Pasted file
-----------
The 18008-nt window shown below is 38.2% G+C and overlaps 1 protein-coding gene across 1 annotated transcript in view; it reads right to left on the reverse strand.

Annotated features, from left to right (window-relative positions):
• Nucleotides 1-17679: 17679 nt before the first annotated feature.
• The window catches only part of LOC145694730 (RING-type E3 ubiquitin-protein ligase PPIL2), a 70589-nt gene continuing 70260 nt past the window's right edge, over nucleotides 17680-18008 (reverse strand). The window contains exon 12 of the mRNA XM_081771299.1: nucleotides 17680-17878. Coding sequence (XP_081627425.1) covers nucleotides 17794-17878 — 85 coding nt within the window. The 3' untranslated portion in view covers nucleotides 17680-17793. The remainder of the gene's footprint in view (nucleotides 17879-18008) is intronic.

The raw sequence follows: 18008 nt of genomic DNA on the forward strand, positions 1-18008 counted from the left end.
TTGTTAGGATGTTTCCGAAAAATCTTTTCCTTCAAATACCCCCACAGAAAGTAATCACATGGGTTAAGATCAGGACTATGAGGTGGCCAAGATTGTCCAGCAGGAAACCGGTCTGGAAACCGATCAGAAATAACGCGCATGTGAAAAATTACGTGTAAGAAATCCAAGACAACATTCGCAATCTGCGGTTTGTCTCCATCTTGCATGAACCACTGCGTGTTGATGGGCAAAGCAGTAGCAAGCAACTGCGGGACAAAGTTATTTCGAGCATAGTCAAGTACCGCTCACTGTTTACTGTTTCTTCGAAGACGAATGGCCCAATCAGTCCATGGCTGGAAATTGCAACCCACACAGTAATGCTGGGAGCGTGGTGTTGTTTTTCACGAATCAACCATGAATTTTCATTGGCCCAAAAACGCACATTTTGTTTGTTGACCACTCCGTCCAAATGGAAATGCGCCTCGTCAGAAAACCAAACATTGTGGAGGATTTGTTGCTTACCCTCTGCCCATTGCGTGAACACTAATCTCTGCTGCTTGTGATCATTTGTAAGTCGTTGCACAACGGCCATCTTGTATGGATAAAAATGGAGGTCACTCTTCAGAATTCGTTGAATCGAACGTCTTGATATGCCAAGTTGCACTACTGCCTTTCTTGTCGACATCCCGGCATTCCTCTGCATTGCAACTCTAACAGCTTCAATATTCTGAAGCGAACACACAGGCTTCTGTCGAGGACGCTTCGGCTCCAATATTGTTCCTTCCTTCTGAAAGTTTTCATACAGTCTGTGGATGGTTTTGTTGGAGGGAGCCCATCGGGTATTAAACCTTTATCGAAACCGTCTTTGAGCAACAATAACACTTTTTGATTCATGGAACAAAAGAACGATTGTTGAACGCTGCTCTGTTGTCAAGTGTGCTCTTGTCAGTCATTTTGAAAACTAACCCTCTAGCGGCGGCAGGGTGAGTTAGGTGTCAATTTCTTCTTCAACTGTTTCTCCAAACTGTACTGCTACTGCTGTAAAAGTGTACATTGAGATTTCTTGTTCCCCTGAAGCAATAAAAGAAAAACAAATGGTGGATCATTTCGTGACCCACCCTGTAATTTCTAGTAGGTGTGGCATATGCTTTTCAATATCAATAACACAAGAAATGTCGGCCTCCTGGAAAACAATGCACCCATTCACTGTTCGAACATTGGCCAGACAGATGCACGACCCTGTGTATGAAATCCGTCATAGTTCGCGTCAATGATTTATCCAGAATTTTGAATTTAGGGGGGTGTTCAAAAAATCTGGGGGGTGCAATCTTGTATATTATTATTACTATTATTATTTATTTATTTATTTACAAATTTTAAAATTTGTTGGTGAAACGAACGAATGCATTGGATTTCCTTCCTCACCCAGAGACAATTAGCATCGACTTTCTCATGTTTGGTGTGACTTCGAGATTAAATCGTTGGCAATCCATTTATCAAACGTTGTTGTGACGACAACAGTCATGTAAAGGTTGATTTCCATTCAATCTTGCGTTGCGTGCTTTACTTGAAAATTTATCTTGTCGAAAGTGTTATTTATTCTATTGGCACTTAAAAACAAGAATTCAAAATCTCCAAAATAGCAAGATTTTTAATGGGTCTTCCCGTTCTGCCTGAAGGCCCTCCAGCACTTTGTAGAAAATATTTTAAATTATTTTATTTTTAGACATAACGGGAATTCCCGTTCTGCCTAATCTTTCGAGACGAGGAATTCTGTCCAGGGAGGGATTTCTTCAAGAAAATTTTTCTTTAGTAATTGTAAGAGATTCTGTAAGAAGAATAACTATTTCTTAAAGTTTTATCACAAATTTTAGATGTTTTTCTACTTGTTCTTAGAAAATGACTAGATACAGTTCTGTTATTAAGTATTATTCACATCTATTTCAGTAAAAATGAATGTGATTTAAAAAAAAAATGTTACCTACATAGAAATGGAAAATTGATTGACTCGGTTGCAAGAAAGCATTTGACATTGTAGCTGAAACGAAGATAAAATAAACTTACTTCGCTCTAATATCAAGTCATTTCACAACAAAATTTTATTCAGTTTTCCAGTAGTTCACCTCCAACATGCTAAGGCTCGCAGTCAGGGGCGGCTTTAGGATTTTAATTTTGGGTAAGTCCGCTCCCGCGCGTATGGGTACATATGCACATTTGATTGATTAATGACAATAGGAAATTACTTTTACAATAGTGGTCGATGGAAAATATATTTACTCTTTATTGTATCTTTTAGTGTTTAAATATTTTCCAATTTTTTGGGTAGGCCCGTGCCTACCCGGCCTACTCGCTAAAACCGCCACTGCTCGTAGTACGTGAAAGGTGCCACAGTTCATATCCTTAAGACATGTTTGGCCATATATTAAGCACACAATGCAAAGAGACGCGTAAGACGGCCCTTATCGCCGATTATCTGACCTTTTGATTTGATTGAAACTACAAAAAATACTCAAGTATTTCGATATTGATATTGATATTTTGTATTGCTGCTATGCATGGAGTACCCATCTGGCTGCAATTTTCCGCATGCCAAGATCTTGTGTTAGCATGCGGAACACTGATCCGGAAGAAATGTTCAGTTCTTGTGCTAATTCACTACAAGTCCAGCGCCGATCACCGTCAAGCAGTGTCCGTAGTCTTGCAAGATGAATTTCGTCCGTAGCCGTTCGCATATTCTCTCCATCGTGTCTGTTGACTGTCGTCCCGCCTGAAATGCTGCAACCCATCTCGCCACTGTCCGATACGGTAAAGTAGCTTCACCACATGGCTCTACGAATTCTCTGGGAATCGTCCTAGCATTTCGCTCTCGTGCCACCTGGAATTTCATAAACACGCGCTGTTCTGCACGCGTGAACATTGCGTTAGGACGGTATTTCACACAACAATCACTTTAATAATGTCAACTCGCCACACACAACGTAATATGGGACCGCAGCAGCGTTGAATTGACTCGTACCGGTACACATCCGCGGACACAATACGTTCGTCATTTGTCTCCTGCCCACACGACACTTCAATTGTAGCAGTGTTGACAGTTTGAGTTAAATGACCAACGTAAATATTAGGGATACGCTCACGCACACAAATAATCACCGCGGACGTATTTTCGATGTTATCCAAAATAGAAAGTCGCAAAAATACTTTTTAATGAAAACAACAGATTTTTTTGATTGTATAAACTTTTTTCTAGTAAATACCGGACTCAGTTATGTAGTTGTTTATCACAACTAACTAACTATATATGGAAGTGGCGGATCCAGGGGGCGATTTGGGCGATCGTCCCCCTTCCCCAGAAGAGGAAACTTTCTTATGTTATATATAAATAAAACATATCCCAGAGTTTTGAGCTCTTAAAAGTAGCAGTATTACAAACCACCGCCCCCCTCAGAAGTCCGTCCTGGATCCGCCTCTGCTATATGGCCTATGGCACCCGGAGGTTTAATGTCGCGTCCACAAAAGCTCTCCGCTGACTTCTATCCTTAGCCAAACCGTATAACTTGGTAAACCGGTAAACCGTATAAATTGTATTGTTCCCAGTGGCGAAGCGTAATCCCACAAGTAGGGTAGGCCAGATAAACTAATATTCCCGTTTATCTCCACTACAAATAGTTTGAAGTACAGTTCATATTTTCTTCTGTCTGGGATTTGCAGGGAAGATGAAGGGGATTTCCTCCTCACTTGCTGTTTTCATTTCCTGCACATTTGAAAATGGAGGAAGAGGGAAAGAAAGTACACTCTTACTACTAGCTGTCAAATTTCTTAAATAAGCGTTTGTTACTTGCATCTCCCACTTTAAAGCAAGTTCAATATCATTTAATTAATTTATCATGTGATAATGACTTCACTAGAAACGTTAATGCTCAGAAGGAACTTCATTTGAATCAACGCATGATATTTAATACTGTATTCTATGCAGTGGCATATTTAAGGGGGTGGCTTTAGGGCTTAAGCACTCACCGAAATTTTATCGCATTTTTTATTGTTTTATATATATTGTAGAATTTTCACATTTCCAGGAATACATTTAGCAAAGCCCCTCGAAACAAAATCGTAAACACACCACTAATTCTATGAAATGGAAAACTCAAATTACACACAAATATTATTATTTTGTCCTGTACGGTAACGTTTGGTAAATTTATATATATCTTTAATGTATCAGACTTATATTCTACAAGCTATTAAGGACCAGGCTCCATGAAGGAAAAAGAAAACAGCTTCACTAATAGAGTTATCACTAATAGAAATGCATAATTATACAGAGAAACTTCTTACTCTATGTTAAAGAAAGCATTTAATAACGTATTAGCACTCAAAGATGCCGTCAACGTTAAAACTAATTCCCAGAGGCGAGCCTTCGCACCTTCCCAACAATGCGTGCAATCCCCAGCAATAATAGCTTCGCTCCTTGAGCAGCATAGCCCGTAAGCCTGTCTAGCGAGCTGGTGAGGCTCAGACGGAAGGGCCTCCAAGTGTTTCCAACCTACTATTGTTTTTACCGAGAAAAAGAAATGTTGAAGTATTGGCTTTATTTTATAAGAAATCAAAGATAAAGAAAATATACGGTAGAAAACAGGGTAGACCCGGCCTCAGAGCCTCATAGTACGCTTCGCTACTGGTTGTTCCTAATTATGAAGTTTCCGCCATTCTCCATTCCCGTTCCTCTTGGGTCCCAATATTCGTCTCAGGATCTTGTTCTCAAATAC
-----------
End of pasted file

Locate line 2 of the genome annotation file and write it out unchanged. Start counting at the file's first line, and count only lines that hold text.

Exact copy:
Annotated features, from left to right (window-relative positions):